Some second graders from Hibbard Elementary and I wrote this song in 2018.

“Cheese and pepperoni! We’ll drink some juice!”

Here is a lyric and chord sheet that you can download to learn to play the song yourself!

How I Learn Old Time Tunes – Learning to Play the Tune, Nancy, from a Recording by Jonas Friddle

For someone who is relatively new at playing music, learning a new tune, or a bunch of new tunes can be overwhelming.

Because of this, I thought I would share my process for learning tunes. Maybe you’ll find it helpful to see how I do it. In this video I learn the tune Nancy on my harmonica. I learn an arrangement from my good friend, Jonas Friddle. I highly recommend checking out more of his music at jonasfriddle.com

Enter your email address here to receive a free .pdf that accompanies this video essay.

Rain, Rain Go Away – First Guitar Lesson

Here is a quick guitar lesson for total beginners. This is my usual first lesson for both youth and adult musicians. If you can do this, you can do anything on the guitar! This will get you started.

If you do get started with this lesson and are looking for some more in depth study, let me know! I’ve moved all of my teaching online for the time being and would love to meet with you. We’ll have you playing in no time!

Here’s the Rain, Rain Go Away video lesson and here is a free download of the lyric and melody sheet.

Rain, Rain Go Away – a perfect first song for beginning guitar players.

How to Find the Minor 2 (ii) Chord in a Major Scale – Video Lesson

During this challenging time of life I’ve been inspired by the Marquette Makers’ Project to keep busy with some creative work.

I’ve made a lot of lessons like this, but this is the first one where I used a virtual whiteboard and recorded my voice along with the drawings I made on the whiteboard.  It turned out pretty well and I learned a lot!

In the video I mention two songs that use the minor 2 chord.  Here are lyric and chord sheet for those to songs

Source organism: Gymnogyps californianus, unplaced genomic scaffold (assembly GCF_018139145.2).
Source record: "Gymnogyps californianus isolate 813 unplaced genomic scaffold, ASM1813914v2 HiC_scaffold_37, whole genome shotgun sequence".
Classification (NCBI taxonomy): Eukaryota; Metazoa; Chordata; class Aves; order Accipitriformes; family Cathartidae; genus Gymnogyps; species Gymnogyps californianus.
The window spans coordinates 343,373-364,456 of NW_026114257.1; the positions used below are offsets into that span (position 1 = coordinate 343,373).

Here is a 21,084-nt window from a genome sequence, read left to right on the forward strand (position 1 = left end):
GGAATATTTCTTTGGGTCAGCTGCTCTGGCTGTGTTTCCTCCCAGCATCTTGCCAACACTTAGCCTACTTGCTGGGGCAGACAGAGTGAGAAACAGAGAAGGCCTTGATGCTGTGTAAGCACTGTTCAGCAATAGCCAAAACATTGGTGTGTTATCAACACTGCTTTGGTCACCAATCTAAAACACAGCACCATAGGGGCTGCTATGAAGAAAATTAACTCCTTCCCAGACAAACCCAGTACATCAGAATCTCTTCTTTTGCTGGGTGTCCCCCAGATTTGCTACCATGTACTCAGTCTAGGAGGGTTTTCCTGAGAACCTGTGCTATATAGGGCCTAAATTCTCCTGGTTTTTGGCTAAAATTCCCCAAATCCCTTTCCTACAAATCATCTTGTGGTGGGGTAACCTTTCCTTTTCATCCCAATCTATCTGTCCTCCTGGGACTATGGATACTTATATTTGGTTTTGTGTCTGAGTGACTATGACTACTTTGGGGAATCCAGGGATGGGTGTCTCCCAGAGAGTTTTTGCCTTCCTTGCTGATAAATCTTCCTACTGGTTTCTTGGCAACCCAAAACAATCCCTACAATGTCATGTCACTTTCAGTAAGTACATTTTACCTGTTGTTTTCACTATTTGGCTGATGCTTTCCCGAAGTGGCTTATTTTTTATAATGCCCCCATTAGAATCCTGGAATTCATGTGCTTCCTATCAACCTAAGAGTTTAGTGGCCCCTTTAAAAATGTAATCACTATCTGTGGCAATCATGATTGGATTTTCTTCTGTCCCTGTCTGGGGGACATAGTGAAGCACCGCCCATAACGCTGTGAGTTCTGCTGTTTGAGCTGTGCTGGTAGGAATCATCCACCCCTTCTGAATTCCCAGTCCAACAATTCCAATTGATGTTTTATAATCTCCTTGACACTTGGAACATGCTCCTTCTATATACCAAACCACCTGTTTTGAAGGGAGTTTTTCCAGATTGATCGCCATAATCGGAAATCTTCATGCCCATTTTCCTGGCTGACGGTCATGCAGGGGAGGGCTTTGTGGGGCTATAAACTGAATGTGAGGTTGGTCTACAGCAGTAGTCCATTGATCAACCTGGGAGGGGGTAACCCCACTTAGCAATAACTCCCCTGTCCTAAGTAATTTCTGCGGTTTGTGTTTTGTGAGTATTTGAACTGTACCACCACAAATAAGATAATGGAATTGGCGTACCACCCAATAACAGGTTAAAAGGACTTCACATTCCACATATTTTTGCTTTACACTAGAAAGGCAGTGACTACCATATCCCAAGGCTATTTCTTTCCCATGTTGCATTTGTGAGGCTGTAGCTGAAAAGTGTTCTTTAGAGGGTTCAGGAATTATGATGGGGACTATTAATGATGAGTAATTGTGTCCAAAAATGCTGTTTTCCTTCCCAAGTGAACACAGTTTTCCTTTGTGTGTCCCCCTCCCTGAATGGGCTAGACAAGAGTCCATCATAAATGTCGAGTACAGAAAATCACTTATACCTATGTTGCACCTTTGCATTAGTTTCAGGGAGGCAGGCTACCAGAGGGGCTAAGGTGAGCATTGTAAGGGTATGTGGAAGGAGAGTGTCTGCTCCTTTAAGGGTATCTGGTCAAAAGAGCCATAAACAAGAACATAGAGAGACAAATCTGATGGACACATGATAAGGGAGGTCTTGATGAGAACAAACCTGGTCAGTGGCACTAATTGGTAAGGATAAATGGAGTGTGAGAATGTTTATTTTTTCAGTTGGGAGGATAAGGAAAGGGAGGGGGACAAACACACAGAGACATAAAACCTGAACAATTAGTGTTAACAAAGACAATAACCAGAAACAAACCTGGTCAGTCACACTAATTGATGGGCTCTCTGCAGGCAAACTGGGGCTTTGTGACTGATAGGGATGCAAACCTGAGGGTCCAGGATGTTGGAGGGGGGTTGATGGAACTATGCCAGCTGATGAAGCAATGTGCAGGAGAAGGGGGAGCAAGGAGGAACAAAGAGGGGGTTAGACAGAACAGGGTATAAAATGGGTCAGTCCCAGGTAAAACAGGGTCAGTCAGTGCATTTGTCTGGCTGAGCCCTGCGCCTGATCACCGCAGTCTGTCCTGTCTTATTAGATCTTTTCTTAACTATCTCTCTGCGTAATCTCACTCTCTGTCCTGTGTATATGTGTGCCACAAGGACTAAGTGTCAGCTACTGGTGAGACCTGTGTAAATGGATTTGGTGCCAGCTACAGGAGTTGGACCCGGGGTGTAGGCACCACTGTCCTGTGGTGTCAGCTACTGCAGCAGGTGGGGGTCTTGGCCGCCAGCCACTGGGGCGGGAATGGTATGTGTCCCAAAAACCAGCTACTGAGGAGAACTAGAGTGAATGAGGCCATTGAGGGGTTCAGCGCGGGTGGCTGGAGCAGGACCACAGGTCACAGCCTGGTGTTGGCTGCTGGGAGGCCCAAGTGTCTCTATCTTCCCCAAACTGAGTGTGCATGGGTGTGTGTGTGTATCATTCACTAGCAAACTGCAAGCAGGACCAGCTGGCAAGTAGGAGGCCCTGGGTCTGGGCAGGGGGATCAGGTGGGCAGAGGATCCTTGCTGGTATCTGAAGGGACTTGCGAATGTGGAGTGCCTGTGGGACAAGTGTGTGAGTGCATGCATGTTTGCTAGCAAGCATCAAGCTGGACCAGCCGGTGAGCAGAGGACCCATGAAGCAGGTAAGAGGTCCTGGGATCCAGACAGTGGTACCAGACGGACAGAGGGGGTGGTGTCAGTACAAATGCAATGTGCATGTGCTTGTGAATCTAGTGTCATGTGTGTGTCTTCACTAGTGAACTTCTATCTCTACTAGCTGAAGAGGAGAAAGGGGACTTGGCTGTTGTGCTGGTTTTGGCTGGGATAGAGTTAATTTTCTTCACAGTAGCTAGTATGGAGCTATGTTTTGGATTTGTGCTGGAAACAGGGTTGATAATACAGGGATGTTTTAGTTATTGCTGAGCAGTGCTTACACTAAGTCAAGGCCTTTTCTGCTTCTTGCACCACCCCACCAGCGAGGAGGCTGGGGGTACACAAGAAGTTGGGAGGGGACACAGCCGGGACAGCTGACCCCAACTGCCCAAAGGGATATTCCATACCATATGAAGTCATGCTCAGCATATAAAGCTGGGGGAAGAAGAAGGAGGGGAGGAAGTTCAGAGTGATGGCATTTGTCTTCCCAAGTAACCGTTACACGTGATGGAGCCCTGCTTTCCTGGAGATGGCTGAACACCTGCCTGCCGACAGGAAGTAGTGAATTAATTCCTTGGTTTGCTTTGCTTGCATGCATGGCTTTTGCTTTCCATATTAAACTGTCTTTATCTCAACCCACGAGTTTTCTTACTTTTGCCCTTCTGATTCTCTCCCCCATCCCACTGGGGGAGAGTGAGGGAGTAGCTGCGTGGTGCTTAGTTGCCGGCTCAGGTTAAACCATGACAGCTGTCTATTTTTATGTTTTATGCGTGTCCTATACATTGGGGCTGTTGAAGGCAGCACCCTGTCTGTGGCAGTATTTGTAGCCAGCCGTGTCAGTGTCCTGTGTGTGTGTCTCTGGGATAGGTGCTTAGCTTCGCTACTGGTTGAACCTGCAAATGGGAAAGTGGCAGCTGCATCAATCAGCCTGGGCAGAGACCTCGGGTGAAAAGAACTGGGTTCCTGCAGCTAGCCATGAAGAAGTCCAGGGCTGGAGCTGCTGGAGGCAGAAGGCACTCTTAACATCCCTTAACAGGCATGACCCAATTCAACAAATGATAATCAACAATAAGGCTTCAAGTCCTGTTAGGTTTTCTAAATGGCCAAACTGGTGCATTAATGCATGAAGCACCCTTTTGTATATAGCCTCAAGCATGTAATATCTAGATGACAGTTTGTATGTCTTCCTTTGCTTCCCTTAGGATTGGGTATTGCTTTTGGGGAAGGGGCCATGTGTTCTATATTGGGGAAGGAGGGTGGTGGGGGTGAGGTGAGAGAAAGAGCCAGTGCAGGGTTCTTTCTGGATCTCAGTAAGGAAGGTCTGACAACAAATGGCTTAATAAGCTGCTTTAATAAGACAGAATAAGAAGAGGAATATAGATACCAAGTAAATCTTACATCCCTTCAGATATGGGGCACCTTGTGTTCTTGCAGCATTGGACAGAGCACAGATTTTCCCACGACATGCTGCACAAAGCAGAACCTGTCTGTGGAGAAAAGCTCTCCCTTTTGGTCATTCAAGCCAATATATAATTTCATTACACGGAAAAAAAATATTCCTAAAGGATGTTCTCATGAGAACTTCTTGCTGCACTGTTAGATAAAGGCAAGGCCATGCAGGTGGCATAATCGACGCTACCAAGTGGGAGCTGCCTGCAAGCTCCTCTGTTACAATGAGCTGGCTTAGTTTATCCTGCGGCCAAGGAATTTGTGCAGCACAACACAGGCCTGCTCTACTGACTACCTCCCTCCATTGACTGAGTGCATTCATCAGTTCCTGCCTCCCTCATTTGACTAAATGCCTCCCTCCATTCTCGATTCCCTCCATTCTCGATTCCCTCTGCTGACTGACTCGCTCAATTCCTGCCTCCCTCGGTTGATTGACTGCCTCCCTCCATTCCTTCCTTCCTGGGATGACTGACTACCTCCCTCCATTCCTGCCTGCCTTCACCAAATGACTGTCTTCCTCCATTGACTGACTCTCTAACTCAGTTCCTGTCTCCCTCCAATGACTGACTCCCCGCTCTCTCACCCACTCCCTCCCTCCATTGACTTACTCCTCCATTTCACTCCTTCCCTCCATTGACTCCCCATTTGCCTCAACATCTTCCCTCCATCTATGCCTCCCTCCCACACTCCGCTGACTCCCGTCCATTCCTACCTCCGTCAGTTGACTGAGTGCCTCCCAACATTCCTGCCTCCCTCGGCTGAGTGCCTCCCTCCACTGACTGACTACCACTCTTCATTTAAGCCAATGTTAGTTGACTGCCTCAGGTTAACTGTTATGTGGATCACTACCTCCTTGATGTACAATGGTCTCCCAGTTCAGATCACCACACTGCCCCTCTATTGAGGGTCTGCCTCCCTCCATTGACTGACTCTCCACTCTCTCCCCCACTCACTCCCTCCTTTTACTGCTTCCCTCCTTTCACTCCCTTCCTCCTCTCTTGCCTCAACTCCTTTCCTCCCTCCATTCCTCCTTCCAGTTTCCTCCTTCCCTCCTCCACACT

Old Devil Time by Pete Seeger

Hungry Heart by Bruce Springsteen

Here is the weekly schedule for Marquette Makers’ Projects during the physical separation from our communities.  Cool stuff.  I’m excited to see what people are working on.

Juice Box – A Harmonica Song for Youth Musicians – Notation Download a Audio Recording

Hi everyone,

Today I’m teaching my first workshop as part of Winter Roots Festival in Marquette, MI.  In honor of this big day I wrote a new song for you to learn on your harmonica!  It’s called Juice Box and it’s all about everyone’s favorite drink . . . a juice box!

Here is some recordings of me singing and playing the song. The first recording is just the harmonica part.  The second is my harmonica, my guitar and my voice.

You can download a FREE .pdf of the notation of this song.  Print it double-sided an cut the paper along the dotted line to make your own zine!  The zine also has the notation to another favorite song, Twinkle Twinkle Little Star.


Snowy Day – A Song for Young Musicians – Video and Zine

Recently, it was a very snowy morning here in Marquette, MI.  I was waiting for some of my students to have their lesson and I wrote this song.

I made a video of me playing the song, and there is a .pdf of a zine that you can print out to help you learn it.  Print it double-sided and then follow the instructions to make the zine!

The zine contains the lyrics, standard music notation, and specialized notation for harmonica, guitar and ‘ukulele. 

I was wondering, what would happen if we changed the lyrics from “snowy day” to “cloudy day” or “sunny day”.  What changes would you make in the rest of the lyrics so that the song is about your day?

Download the Snowy Day Zine here. Be sure to print it double sided and then watch the short video below to learn how to fold your zine.

Thanks to Ore Dock Brewing Company for letting me use their beautiful community space to make some music.

Watch this short video to learn how to fold your zine.